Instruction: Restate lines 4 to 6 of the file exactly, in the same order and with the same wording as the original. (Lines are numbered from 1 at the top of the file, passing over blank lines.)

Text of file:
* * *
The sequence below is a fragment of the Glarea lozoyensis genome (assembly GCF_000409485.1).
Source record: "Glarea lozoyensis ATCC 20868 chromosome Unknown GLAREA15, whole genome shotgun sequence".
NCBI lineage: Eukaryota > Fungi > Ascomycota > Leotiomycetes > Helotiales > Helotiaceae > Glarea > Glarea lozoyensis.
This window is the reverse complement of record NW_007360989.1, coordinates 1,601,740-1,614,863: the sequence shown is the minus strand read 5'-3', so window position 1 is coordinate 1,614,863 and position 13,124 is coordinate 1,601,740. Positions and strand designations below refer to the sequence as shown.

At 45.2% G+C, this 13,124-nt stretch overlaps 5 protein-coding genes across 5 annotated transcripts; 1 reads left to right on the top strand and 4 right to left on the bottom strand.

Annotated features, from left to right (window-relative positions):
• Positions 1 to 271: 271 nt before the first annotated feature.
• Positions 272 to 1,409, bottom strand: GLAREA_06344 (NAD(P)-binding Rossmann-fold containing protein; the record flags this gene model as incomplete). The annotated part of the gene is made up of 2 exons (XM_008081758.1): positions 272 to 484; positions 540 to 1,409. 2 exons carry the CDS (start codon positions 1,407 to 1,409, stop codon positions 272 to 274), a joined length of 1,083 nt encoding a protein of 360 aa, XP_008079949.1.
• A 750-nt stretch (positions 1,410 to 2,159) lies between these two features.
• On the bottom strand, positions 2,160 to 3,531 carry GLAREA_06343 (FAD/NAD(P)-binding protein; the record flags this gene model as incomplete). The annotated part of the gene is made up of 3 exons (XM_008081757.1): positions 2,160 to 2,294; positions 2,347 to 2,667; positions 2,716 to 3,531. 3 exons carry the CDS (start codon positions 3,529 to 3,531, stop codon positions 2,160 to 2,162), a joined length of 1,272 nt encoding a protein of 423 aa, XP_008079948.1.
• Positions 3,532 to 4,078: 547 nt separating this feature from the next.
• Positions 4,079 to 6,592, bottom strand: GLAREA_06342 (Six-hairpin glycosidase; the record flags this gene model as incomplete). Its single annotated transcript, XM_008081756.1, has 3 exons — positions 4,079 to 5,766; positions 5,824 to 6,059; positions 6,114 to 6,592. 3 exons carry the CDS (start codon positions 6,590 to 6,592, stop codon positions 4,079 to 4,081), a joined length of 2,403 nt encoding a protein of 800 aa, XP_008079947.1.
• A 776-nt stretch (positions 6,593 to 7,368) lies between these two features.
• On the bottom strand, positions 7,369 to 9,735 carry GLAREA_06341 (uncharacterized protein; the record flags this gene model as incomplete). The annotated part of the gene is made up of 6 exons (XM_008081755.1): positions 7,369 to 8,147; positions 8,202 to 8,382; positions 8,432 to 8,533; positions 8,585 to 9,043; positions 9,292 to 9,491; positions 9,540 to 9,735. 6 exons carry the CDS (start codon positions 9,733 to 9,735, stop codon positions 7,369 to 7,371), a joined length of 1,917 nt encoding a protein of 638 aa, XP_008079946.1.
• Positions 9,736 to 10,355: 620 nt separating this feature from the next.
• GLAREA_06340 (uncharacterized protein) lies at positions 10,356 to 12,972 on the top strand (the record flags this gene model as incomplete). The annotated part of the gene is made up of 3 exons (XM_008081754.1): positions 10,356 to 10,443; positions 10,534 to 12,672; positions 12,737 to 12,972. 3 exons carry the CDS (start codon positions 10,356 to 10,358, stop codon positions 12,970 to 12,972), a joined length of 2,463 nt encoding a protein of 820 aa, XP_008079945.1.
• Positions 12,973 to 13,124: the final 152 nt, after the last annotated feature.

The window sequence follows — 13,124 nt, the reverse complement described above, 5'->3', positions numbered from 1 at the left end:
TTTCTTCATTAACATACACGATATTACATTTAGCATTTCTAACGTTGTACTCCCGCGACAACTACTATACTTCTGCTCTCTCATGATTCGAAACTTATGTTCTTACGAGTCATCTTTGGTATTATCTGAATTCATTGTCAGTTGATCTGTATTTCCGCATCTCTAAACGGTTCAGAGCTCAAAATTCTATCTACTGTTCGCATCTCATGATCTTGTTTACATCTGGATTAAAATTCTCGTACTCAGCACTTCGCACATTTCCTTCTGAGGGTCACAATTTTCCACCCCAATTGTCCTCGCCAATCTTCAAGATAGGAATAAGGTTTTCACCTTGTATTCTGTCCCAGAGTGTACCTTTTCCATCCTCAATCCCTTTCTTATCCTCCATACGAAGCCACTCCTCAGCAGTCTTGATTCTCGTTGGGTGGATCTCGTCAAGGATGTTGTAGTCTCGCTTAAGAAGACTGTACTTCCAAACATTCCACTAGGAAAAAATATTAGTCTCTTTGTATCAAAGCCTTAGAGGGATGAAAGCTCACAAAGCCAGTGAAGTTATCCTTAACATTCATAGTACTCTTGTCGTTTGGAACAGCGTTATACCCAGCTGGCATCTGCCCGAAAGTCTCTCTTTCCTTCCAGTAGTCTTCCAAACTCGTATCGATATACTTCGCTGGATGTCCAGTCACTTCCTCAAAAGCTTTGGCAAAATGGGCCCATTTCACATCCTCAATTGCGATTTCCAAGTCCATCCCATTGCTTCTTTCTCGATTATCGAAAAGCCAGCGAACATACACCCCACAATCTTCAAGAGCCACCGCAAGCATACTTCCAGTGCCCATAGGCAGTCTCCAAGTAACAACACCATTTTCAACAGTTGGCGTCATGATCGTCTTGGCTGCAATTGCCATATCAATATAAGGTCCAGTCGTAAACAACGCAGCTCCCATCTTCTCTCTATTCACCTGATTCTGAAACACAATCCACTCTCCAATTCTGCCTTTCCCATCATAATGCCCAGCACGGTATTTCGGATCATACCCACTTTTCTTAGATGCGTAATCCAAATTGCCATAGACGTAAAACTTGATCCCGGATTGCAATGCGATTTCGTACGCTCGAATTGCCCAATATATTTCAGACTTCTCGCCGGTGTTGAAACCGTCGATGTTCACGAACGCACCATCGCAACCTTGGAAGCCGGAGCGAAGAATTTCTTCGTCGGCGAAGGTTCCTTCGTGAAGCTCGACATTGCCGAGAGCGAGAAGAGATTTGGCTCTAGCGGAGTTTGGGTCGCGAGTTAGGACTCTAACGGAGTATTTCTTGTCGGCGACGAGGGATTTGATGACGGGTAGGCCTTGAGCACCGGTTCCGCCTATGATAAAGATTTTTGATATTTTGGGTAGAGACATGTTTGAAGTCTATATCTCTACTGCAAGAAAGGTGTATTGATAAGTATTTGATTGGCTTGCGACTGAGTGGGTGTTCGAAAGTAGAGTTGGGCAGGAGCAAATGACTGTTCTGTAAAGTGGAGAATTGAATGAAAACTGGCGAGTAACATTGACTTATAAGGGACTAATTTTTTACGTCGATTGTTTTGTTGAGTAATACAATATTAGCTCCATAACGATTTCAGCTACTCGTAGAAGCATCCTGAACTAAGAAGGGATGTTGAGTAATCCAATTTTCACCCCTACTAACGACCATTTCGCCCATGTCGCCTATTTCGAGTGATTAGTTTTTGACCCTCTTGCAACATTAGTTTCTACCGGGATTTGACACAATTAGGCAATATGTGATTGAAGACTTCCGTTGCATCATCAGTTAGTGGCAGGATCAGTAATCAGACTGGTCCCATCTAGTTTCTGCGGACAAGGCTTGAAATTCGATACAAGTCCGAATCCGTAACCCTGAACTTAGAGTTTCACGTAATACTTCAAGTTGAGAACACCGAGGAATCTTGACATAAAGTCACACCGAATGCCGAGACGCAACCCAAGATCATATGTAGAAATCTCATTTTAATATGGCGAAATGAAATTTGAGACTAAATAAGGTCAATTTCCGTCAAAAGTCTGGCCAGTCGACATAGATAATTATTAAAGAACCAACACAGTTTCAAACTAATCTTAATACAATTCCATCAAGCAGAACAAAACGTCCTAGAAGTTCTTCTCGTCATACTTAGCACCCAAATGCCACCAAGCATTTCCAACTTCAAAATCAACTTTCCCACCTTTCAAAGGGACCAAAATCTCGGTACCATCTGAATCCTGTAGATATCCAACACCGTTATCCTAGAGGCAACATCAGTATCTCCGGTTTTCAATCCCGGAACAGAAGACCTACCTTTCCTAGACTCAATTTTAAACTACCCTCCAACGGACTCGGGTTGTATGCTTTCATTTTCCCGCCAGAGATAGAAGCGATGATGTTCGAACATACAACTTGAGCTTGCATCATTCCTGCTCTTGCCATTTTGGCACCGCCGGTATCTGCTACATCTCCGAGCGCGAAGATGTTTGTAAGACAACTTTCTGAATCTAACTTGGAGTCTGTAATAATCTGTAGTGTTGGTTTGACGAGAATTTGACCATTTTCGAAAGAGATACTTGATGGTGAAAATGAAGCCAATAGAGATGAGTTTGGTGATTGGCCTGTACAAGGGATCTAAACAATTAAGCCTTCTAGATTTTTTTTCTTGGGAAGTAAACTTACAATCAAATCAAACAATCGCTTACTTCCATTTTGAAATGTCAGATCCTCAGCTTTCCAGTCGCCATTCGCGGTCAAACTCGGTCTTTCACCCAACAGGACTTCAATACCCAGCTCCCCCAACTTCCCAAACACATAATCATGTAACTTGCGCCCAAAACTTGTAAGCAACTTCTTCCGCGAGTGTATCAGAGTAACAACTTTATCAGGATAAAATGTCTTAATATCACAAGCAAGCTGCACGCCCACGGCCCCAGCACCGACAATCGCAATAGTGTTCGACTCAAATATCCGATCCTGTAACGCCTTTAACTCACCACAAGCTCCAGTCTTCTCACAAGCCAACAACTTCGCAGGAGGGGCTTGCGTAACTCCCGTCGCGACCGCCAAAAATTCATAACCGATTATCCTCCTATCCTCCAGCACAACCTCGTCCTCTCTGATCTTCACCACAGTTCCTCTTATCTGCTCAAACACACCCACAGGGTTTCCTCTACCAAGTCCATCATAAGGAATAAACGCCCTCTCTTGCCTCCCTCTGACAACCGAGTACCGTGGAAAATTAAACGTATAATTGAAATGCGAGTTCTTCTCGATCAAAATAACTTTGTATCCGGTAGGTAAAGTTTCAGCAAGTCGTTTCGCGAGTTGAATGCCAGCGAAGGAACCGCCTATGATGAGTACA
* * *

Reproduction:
This window is the reverse complement of record NW_007360989.1, coordinates 1,601,740-1,614,863: the sequence shown is the minus strand read 5'-3', so window position 1 is coordinate 1,614,863 and position 13,124 is coordinate 1,601,740. Positions and strand designations below refer to the sequence as shown.

At 45.2% G+C, this 13,124-nt stretch overlaps 5 protein-coding genes across 5 annotated transcripts; 1 reads left to right on the top strand and 4 right to left on the bottom strand.

Annotated features, from left to right (window-relative positions):